Then it’s on to Italian food at a long table in bookshop Piola Libri. Piola is an ancient Piedmontese word for wine bar, while libri means books, and this Italian bookstore in the EU quarter combines two popular pastimes: wine and reading. We have pasta for the occasion and sit back like the Italians do – relaxed, until our guide informs us that dessert is another bike ride away. Our international lunch ends with Scandinavian dessert in the newly opened GÅRD Brussel restaurant of the Courtyard by Marriott Hotel.
Art Nouveau Route: You can buy a mini map of the buildings at the 2 Tourism Information desks: BIP, Rue Royal 2-4 and the Tourist Information Desk at the Grand Place: visit.brussels/en
Chez Bernard: Place Jourdan 47
Piola Libri Bookshop: Rue Franklin 66-68
GÅRD Brussel Restaurant, l Rue Joseph II 32, gardtastescandinavian.com/nl/gard-brussels
Afternoon (and the next two days): Museum Tour
Brussels makes museums fun. When you think museums here, think tasting chocolate, discovering what is not a pipe, or walking under the city. Everybody seems to make their hobby or private collection into a museum here. There is a beautiful Musical Instruments Museum, an Auto World, a Train World, and the famous Fine Arts museum, which is actually four museums in one, where you can see Flemish masters and an impressive collection of Chinese pottery.
We start under the ground, because there is another Brussels here, we learn, called the Coudenberg archaeological site. These are underground roads which extend under Place Royale, Rue Royale and some of the buildings around the square and the Brussels Park. Here, we walk along medieval streets, through cellars and vaults that span 400 years, from the 14th to the 18th centuries. Dancers in historical costumes add to the atmosphere.
Inside the Coudenberg ruins
These are the ruins of a defensive castle called Coudenberg – or Cold Mountain, which dates from the 14th century, when the Dukes of Brabant gave Brussels a central political role and the castle was an important place for diplomats to come together. This until a fire in 1731 destroyed almost the entire complex – the story goes that governess Maria Elisabeth of Austria forgot to blow out her candles. Only the chapel and some cellars survived, but these also disappeared when the Koningsplein/Place Royale was built on top of the ruins in the 19th century.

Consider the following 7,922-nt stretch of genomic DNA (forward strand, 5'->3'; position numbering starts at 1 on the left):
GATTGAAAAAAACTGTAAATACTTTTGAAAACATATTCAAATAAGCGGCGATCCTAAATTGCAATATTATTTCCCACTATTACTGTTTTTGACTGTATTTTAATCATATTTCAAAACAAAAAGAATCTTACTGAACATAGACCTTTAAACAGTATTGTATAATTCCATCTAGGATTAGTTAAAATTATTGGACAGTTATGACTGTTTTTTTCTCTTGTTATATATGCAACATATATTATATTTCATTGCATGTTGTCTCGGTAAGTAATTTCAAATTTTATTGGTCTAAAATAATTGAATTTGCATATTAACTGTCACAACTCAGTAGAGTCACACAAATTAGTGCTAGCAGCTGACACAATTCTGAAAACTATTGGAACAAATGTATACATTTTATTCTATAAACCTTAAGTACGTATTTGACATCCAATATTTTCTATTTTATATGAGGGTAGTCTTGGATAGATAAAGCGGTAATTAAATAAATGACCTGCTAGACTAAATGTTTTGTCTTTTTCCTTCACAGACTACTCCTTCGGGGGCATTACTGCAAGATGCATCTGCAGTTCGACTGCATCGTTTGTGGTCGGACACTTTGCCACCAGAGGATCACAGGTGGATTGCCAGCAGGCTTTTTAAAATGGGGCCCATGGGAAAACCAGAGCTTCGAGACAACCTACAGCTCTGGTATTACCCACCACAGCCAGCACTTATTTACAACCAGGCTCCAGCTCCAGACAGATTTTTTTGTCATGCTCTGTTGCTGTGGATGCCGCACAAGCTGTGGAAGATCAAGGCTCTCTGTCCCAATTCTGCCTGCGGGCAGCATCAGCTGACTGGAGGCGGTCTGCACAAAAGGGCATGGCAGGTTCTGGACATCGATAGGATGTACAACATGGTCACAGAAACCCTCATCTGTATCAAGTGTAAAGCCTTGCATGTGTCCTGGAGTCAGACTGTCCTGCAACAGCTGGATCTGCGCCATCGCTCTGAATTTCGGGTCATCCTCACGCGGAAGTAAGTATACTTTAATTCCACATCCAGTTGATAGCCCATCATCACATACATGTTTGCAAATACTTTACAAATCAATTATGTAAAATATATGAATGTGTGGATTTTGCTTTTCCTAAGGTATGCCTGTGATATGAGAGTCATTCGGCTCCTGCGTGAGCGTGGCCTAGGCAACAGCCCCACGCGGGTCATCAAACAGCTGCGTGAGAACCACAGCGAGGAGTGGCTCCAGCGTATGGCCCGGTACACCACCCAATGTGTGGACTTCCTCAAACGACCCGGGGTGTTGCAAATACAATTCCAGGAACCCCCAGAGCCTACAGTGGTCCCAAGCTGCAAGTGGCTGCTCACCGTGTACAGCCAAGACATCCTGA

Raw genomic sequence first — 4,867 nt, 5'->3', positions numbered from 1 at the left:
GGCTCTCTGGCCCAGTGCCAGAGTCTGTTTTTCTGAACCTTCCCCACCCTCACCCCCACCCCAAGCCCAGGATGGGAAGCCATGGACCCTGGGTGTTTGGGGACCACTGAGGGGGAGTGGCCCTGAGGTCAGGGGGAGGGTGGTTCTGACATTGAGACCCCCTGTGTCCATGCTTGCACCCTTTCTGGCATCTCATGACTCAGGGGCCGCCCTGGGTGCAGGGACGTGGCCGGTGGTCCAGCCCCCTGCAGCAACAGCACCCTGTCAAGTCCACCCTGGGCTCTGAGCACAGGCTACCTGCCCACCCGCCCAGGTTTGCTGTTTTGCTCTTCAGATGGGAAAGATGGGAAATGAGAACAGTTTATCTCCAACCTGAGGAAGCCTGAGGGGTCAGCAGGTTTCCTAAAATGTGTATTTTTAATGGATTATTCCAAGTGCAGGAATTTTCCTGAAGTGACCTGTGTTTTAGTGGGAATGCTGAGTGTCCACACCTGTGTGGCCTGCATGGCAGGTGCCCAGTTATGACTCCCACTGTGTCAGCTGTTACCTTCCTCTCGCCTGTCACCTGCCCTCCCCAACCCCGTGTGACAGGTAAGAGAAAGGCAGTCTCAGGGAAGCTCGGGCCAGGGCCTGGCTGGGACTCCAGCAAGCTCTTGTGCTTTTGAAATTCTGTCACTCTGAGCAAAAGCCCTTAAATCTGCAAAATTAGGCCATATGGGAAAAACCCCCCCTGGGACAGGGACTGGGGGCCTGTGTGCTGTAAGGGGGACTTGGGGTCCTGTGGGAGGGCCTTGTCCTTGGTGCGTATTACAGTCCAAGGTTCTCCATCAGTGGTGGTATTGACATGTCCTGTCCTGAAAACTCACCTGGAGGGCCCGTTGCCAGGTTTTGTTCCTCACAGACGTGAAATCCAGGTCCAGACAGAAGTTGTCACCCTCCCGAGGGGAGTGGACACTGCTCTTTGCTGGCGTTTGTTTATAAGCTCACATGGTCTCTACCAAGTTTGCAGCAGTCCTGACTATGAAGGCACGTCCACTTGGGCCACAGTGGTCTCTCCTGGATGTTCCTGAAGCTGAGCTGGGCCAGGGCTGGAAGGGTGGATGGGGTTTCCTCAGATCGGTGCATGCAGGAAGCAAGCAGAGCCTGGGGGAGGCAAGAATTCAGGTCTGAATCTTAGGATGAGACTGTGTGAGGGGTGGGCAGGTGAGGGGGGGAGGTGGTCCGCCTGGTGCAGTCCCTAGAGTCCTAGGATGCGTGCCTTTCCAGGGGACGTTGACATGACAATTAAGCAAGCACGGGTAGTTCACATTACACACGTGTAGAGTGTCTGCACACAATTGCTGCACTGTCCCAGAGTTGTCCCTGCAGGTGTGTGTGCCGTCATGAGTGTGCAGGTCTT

Coming back up, the museum of the painter René Magritte is right around the corner. Magritte, who died in 1967 at the age of 68, was famous for surrealist paintings which made everyday objects seem magical. Among his most famous pictures are The Son of Man, depicting a bowler-hatted figure with an apple floating before his face, while other well-known images include Ceci n'est pas une pipe (This is not a pipe), depicting a pipe.
Galeries Royal St Hubert
Then it’s on to Belgium’s crown jewel centerpiece, Grand Place. The huge square is lined with imposing, gold-speckled buildings that once belonged to Brussels’ guilds. Also gorgeous, are the Galeries Royal St Hubert. These adjoined glass-roofed arcades, lined up with decorative marble pillars and arches, are the most evocative places in the city to shop.
The other place everyone must see is the Choco-story Brussels, where you learn everything about chocolate, from Mesoamerican sacred drink to modern day treat, before they let you taste the Belgian pralines yourself.
We soon understand that looking at museums in Brussels should take days, not one afternoon. For those lucky and smart enough to have planned for more time in this happy city, there is the Brussels card, which gives free entry to 41 museums, discounts to tourist attractions, guided tours, shops, restaurants, bars & clubs and an optional for unlimited travel on public transport or unlimited access to the Hop on Hop off buses. Buy the Brussels Card to visit all museums at a discount: brusselscard.be
The article was reproduced with permission from hi-europe.net.